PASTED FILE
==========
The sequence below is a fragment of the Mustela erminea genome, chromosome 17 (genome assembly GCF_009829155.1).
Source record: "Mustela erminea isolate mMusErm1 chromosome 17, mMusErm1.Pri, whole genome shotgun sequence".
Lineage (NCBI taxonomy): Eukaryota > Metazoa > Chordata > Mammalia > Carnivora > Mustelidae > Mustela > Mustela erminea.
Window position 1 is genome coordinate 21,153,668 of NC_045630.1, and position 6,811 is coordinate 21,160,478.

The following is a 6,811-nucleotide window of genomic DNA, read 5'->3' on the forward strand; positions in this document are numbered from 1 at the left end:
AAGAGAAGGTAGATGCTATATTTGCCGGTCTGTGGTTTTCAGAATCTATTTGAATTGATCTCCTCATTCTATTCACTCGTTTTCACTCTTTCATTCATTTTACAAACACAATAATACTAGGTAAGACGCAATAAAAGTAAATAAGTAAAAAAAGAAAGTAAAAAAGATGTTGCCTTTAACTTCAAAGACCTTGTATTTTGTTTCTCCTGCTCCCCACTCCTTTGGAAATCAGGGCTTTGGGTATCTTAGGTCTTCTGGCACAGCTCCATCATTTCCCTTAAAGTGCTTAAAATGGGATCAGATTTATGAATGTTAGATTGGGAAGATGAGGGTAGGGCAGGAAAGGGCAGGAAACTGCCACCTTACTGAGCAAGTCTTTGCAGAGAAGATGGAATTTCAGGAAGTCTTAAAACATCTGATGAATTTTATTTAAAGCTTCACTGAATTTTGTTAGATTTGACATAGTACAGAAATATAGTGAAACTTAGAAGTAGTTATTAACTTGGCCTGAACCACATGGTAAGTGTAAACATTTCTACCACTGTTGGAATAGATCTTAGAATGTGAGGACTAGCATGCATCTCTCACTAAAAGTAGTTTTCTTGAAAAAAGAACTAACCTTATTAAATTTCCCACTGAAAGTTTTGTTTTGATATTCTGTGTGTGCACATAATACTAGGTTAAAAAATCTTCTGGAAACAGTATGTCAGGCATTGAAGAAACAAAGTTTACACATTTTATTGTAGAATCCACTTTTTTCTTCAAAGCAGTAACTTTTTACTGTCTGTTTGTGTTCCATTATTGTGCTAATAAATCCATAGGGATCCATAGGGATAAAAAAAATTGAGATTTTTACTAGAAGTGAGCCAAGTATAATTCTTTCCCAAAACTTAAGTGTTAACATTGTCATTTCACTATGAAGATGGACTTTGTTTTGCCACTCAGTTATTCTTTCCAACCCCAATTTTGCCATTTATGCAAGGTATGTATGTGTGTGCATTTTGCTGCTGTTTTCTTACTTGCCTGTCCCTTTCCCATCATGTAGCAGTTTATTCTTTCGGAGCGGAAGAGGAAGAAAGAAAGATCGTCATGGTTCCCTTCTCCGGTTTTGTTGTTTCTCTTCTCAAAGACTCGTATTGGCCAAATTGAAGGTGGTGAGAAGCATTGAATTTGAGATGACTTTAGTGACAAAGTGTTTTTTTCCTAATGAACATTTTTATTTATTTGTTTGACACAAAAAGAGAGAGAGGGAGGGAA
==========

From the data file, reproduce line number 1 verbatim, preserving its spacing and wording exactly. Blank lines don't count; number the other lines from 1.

The sequence below is a fragment of the Mustela erminea genome, chromosome 17 (genome assembly GCF_009829155.1).